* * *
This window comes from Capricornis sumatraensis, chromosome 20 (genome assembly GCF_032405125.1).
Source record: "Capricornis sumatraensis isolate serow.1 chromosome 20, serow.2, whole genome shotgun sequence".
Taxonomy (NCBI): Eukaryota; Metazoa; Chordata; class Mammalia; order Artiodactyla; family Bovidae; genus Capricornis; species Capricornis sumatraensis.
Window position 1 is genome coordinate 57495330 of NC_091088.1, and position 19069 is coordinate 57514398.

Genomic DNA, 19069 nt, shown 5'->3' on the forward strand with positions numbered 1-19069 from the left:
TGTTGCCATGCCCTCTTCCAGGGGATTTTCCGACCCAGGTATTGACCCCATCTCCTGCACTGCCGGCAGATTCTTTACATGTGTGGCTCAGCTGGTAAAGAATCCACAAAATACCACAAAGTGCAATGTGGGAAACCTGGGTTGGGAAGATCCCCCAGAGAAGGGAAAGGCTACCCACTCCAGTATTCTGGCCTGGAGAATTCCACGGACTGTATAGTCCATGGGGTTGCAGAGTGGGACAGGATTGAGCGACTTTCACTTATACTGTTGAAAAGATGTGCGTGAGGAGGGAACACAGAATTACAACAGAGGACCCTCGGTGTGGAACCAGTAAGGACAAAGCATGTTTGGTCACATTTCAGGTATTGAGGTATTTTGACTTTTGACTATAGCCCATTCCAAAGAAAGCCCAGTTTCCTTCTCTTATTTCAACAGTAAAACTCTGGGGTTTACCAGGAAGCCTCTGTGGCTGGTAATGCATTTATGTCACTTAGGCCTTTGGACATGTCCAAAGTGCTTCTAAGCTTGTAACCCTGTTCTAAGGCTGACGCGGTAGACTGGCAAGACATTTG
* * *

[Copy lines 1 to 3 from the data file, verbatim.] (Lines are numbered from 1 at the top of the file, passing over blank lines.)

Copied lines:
This window comes from Capricornis sumatraensis, chromosome 20 (genome assembly GCF_032405125.1).
Source record: "Capricornis sumatraensis isolate serow.1 chromosome 20, serow.2, whole genome shotgun sequence".
Taxonomy (NCBI): Eukaryota; Metazoa; Chordata; class Mammalia; order Artiodactyla; family Bovidae; genus Capricornis; species Capricornis sumatraensis.